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More Japanese[edit]

I had been thinking that the Japanese phrasebook lacked a degree of practicality, and I had some things to say about it. After reconsidering, it seems that most of what I want to say can fit into the framework of that phrasebook page.

Japanese Phrases Heard and Spoken[edit]

  • Irasshaimase Welcome. Fellow Japanese customers will reply with silence, but if this makes you feel awkward, a reply of "ohayo gozaimasu" (good morning) or "konnichiwa" (good day) or "konbanwa" (good evening).
  • atatakai ni Would you like it warmed up? This is referring the bento you just bought at the convenience store. The reply onegai shimasu is a nice way to reply yes, please.
  • fukuro iranai I don't need a bag. When you are checking out of the convenience store, concern for the environment may not be your first priority, but the checker usually is obligated to put even single item purchases into a bag.
  • saabisu desu It's a service, meaning its free. Restaurant staff will say this if you are lucky enough to have somethinng spontaneously delivered, and without charge.
  • kore This one. Works well when pointing at what you want.
  • densha ga mairimasu or densha ga kimasu. On the train platform, it is usually quite obvious from the flashing lights when a train is coming, but it might be slightly gratifiying to be able to hear this announcement "The train is coming."
  • orimasu I am getting off the train. Japanese immediately understand that they should step aside so you can get off the crowded train. sumimasen works well, too.

McDonald's Dialog[edit]

  • Irashaimase Welcome.
  • Kore to kore onegai shimasu I'd like this and this (while pointing at the picture menu).
  • setto desu ka Do you want the set?
  • Hai, kora onegai shimasu. Yes, with Coca-Cola please.
  • yoroshi desu ka. Will that be all?
  • Hai, kekko desu. replies "Yes, I'm fine."
  • kochira desu ka Is that for here?
  • Hai, kochira desu. Yes, for here.
  • Iie, teiku auto No, for take out.
  • shosho o-machikudasai Please wait a moment.

Nicer Restaurant[edit]

  • Ichimei/nimei sama desu ka Table for one/two people.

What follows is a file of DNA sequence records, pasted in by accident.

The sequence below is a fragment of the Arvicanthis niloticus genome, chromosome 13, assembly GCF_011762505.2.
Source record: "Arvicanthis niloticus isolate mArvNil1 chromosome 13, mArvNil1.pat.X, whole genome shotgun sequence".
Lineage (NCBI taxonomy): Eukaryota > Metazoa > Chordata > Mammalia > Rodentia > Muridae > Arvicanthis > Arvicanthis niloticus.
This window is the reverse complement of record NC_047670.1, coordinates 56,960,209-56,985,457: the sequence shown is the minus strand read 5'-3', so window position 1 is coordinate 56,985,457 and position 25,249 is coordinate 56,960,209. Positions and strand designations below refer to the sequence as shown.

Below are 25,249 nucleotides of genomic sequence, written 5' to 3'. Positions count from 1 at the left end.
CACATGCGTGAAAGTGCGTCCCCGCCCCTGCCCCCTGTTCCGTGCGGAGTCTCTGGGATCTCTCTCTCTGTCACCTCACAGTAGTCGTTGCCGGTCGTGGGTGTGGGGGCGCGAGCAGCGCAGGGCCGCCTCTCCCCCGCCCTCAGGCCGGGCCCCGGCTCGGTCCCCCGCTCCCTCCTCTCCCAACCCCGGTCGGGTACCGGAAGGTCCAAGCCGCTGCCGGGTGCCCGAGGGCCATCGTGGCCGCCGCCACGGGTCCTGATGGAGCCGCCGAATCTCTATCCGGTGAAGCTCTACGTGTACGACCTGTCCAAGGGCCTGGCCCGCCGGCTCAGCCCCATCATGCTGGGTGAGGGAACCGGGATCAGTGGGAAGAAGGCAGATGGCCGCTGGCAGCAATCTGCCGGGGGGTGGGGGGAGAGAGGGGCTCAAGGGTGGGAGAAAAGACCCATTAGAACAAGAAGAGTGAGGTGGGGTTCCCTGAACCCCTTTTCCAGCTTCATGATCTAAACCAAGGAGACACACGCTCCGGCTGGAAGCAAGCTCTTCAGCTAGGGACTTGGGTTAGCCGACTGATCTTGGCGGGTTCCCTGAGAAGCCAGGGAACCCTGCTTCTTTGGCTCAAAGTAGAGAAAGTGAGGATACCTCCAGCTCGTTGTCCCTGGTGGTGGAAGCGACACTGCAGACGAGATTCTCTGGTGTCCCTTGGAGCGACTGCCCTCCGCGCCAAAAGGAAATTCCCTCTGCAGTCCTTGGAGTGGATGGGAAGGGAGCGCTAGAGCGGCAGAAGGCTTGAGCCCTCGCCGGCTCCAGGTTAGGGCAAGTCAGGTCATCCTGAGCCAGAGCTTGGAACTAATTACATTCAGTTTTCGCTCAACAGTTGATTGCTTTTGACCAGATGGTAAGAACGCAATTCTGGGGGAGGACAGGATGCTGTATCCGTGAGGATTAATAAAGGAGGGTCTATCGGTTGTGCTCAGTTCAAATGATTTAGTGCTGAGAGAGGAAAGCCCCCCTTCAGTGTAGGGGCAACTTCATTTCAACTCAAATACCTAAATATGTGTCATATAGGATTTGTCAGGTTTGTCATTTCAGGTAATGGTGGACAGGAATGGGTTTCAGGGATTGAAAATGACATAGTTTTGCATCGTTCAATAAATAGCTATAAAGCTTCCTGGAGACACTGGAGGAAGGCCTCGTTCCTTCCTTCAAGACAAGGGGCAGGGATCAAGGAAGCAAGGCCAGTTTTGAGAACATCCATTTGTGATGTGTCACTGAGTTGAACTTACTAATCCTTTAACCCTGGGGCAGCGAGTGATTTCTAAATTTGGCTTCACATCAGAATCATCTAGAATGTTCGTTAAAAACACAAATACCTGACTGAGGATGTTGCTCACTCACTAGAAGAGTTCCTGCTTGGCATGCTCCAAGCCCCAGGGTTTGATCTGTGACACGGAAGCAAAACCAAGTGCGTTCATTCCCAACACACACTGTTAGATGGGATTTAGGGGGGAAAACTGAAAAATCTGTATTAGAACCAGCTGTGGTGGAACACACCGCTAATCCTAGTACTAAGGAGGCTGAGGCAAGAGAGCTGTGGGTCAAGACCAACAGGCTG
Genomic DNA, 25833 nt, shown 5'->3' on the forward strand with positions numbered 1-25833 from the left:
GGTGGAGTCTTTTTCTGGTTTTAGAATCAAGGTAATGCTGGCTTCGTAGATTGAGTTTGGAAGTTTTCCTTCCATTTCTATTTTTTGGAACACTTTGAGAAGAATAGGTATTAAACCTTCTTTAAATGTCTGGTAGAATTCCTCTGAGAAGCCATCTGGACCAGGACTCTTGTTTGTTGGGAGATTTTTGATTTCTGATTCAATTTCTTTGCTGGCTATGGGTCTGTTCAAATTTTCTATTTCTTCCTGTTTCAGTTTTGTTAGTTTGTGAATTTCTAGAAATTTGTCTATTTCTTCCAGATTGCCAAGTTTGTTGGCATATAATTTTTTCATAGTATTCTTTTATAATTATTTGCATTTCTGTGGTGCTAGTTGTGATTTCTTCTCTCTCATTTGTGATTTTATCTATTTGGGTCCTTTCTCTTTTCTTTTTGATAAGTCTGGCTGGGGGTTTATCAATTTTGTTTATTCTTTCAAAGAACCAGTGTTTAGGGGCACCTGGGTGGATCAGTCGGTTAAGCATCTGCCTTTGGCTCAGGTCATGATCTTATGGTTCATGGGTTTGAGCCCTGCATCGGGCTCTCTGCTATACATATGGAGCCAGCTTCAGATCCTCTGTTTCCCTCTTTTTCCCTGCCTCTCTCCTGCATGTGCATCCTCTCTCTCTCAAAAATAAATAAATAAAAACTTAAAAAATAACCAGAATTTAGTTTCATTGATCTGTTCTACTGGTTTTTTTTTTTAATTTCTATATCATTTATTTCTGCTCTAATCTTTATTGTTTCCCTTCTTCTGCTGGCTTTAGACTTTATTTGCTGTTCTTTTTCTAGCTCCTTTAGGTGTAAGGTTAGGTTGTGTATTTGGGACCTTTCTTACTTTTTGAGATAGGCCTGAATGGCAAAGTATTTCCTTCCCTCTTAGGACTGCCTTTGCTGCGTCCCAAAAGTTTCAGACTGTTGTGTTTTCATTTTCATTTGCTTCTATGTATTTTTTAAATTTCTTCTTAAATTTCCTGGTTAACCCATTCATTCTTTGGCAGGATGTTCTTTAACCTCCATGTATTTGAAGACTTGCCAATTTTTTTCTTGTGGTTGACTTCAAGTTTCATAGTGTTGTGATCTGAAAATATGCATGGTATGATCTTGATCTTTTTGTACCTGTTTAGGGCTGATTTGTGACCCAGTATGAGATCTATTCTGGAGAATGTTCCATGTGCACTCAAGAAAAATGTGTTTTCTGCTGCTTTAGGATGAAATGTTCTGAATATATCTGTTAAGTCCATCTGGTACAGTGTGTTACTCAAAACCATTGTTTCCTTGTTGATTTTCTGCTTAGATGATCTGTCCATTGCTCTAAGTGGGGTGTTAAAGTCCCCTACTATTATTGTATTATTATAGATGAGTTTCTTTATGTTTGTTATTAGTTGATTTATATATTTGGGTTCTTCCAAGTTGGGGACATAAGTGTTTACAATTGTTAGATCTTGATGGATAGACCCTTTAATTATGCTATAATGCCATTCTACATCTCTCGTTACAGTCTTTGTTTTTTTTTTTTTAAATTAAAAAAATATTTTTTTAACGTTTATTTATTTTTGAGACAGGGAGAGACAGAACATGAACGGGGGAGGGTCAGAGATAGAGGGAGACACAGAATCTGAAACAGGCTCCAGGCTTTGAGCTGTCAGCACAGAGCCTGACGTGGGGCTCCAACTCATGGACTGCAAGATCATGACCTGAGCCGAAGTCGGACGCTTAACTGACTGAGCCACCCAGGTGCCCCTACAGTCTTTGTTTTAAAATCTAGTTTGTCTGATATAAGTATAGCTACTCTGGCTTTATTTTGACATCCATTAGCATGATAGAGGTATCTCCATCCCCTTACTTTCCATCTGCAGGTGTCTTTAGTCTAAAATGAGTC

• Hai, hitori/futari desu Yes, one/two people
  • kin'en desu ka? No smoking (section)?
  • Hai, onegai shimasu yes please.
  • itadakimasu This is said before the meal starts, whether in a restaurant or someone's home. It literally means "I receive it", it is a humble acknoledgement that of the effort of those who grew and prepared the food.
  • gochiso-sama deshita. Thanks for the meal, although the more literal meaning of "it was a feast" is often given. If the restaurant staff says "arigato gozaimasu" as you are leaving, your reply of "gochiso-sama deshita" is completely appropriate. In restaurants like Yoshinoya where you pay at the counter on your way out, you can say gochiso-sama deshita to indicate you are ready to pay your bill.

Reading and writing[edit]

Reading and writing Japanese are advanced skills which take years of work to gain much real proficiency. Japanese themselves use three different writing systems of various complexity, two of which (hiragana' and katakana) are syllabic and relatively easy to learn with 50 characters each, but the clincher is the set of over 2000 Chinese characters known as kanji. The set of hiragana characters is illustrated below.

Japanese writing uses three different systems. Kanji are the Chinese characters, there are more than 2000 daily-use characters. Hiragana and katakana are two phonetic scripts which have 50 characters each. However, it is only a slight exaggeration to say katakana is italicized hiragana—today, the primary use of katakana is to write words borrowed from foreign languages, much as foreign words are italicized when written in English.

Although students of Japanese, including Japanese children, begin by learning hiragana and katakana, it is arguablly more practical for the traveller to learn a few survival kanji. Knowing the meaning of a few kanji such as 男 (man) and 女 (woman) is practical, when you are looking for the bathroom, for example.